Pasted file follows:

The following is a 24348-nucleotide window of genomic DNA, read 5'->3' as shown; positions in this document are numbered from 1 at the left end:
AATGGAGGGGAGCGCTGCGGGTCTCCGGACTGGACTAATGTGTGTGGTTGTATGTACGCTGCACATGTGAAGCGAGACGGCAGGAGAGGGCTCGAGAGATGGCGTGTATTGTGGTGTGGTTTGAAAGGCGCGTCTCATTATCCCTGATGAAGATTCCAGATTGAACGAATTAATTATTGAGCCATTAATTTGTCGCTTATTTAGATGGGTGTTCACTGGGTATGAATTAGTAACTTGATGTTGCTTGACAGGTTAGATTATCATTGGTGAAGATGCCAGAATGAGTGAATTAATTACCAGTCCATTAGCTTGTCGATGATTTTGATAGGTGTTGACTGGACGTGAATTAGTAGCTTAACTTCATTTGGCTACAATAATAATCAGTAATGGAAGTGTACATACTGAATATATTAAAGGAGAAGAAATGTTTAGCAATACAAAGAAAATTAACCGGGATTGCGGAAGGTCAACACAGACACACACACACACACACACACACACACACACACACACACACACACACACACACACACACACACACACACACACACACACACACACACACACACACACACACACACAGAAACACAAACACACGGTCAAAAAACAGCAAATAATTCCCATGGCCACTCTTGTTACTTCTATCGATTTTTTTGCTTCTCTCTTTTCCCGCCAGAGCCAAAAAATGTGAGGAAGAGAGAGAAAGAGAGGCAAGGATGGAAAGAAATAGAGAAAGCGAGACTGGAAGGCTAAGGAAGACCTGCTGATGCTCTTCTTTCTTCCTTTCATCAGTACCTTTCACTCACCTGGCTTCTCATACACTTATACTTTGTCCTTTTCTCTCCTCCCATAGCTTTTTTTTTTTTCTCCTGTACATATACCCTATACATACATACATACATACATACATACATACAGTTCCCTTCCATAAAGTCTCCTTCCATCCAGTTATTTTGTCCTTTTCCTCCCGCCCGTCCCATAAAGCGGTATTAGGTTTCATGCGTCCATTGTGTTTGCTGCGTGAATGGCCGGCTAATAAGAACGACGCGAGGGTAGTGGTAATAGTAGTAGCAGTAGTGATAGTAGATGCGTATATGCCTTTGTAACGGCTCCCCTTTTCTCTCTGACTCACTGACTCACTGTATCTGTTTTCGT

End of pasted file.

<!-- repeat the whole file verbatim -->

The following is a 24348-nucleotide window of genomic DNA, read 5'->3' as shown; positions in this document are numbered from 1 at the left end:
AATGGAGGGGAGCGCTGCGGGTCTCCGGACTGGACTAATGTGTGTGGTTGTATGTACGCTGCACATGTGAAGCGAGACGGCAGGAGAGGGCTCGAGAGATGGCGTGTATTGTGGTGTGGTTTGAAAGGCGCGTCTCATTATCCCTGATGAAGATTCCAGATTGAACGAATTAATTATTGAGCCATTAATTTGTCGCTTATTTAGATGGGTGTTCACTGGGTATGAATTAGTAACTTGATGTTGCTTGACAGGTTAGATTATCATTGGTGAAGATGCCAGAATGAGTGAATTAATTACCAGTCCATTAGCTTGTCGATGATTTTGATAGGTGTTGACTGGACGTGAATTAGTAGCTTAACTTCATTTGGCTACAATAATAATCAGTAATGGAAGTGTACATACTGAATATATTAAAGGAGAAGAAATGTTTAGCAATACAAAGAAAATTAACCGGGATTGCGGAAGGTCAACACAGACACACACACACACACACACACACACACACACACACACACACACACACACACACACACACACACACACACACACACACACACACACACACACACACACACACACACAGAAACACAAACACACGGTCAAAAAACAGCAAATAATTCCCATGGCCACTCTTGTTACTTCTATCGATTTTTTTGCTTCTCTCTTTTCCCGCCAGAGCCAAAAAATGTGAGGAAGAGAGAGAAAGAGAGGCAAGGATGGAAAGAAATAGAGAAAGCGAGACTGGAAGGCTAAGGAAGACCTGCTGATGCTCTTCTTTCTTCCTTTCATCAGTACCTTTCACTCACCTGGCTTCTCATACACTTATACTTTGTCCTTTTCTCTCCTCCCATAGCTTTTTTTTTTTTCTCCTGTACATATACCCTATACATACATACATACATACATACATACATACAGTTCCCTTCCATAAAGTCTCCTTCCATCCAGTTATTTTGTCCTTTTCCTCCCGCCCGTCCCATAAAGCGGTATTAGGTTTCATGCGTCCATTGTGTTTGCTGCGTGAATGGCCGGCTAATAAGAACGACGCGAGGGTAGTGGTAATAGTAGTAGCAGTAGTGATAGTAGATGCGTATATGCCTTTGTAACGGCTCCCCTTTTCTCTCTGACTCACTGACTCACTGTATCTGTTTTCGT